Bandwidth tests results will be off the charts on a FTTH connection, but latency or ping times are often also impressively low with fibre to the home internet

Best Experience For Online Gaming

The benefit to gamers of FTTH internet then is pretty clear. If latency is the most important factor for online gamers and FTTH connections deliver the lowest network latency, then they are the ideal packages for online gamers to have installed in they are available.

Also FTTH providers are often able to offer symmetrical packages, meaning that their download and upload speeds are identical, even up to 1 Gigabit/sec both ways. This is distinct from most standard fibre packages where the upload speed is significantly lower then the download speed.

This ability to offer strong upload as well as download speeds is perfect for gamers who like to upload and stream their content a lot, and also those who like to host online sessions a lot, as these both require strong upload speed to do so. A symmetrical FTTH package such as Hyperoptic’s 150MB/s symmetrical package will easily provide you with the bandwidth to do this.

Of course the very high download and upload speeds also provided by FTTH packages can also help out in houses with multiple heavy bandwidth users streaming videos or movies or downloading large files. The main benefit to online gamers though is the super low latency of FTTH internet.

If they combine that with properly configured Quality of Service on their router to prioritise gaming traffic over other traffic, as well as using Port Forwarding and Open Nat Type to fully open their console up to the internet, then they should have no problems at all with lag no matter how many people are using the internet at the same time.

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Availability of FTTH Internet in the UK

How widespread is Fibre to the Home internet in the UK then? In short, it is not widely available at the moment but coverage is growing rapidly and set to really escalate in the next few years as current providers expand their networks. Online gamers who want a FTTH connection to get the best online gaming experience may struggle at the moment but hopefully not for much longer.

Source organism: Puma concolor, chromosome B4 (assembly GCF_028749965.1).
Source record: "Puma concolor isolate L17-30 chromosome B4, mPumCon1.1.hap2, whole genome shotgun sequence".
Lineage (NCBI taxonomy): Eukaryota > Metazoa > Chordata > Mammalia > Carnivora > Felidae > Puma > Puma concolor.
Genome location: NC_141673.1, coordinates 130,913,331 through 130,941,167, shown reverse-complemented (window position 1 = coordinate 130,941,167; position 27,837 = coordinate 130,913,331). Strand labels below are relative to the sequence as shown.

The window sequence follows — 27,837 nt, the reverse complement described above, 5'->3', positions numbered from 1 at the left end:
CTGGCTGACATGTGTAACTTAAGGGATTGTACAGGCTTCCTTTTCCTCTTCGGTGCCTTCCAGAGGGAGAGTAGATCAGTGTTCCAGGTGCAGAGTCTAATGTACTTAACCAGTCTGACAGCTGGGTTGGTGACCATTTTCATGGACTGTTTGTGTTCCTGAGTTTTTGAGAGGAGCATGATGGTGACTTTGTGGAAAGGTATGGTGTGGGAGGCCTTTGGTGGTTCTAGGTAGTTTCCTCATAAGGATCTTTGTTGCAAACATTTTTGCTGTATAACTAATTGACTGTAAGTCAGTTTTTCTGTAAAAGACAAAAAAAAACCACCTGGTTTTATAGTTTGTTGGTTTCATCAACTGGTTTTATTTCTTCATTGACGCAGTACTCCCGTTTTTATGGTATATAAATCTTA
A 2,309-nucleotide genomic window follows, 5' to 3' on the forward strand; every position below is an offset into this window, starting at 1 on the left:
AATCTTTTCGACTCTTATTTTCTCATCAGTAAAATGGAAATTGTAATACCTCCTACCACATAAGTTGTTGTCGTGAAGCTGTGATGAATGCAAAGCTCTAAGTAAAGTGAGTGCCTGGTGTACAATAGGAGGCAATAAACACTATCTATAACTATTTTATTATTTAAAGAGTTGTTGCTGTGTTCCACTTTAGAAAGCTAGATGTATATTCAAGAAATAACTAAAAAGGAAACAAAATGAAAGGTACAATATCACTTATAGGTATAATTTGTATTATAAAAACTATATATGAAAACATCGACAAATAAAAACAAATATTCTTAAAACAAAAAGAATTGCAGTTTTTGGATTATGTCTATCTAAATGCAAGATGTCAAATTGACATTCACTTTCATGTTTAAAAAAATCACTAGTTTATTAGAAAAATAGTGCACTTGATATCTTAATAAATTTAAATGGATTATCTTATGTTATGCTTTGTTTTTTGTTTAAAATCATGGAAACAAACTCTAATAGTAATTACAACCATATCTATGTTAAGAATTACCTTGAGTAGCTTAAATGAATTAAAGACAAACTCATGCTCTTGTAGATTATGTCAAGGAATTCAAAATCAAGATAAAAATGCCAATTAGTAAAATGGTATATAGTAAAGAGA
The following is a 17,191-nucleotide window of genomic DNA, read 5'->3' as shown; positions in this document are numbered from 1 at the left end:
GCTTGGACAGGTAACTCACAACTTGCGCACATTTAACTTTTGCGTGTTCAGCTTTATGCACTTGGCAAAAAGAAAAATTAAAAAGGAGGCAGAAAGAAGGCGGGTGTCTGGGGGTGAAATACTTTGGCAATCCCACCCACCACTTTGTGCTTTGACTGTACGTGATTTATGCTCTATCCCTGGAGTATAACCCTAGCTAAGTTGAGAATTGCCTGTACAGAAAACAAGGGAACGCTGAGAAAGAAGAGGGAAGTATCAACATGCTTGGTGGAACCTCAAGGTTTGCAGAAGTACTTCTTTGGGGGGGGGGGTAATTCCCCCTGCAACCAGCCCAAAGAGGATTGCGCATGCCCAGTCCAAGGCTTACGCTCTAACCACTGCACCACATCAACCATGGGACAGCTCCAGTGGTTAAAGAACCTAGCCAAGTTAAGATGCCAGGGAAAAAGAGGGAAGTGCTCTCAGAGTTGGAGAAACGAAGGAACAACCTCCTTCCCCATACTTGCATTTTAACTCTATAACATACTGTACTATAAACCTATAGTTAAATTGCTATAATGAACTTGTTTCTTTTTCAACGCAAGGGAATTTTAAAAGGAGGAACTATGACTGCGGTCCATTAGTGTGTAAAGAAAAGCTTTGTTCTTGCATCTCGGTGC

The two main fibre broadband providers, BT and Virgin Media, are installing FTTH coverage in certain areas of the UK, but they are not currently pushing these packages to the public. Rather, if you sign up for one of their high speed premium packages and you live in one of their FTTH installation areas then they may offer you a FTTH installation as part of the package.

Some of Virgin Media’s Vivid 200 and 350 packages for example, will be offered as FTTH installations if you live in their FTTH roll out area. See this article for a rough coverage map for their roll out. Similarly BT offer some of their Ultrafast packages as FTTH installations in a small number of areas, but they are not advertising them to the public at large just yet.

However there are some providers who are installing in a large number of cities in the UK. Hyperoptic are our number one choice for FTTH installations, as they are a rapidly growing company operating in plenty of major cities. They offer superb value FTTH packages starting at just £19 per month with a £240 installation fee, and would be ideal for online gamers wanting to keep their latency down to a minimum.

They currently operate in the following cities: Greater London, Basildon, Birmingham, Bolton, Bradford, Brighton, Bristol, Cardiff, Coventry, Edinburgh, Glasgow, Leeds, Leicester, Liverpool, Luton, Manchester, Newcastle, Nottingham, Preston, Reading, Reigate, Sheffield, Slough, Southamption, Southend-on-Sea, Warrington, Watford, Woking. They are also set to increase coverage to around 50 UK cities by Q1 2019.

If you live in one of these areas it is definitely worth visiting their site and checking out their packages and availability. If they are not installing in your exact location then it is possible to register your interest with them and if you can convince enough nearby friends and family to do the same then they will install. They tend to install in multiple occupancy dwellings (ie. large blocks of flats) at present but coverage is expanding quickly with plans to hit 500,000 homes by 2019 and 2 million by 2022.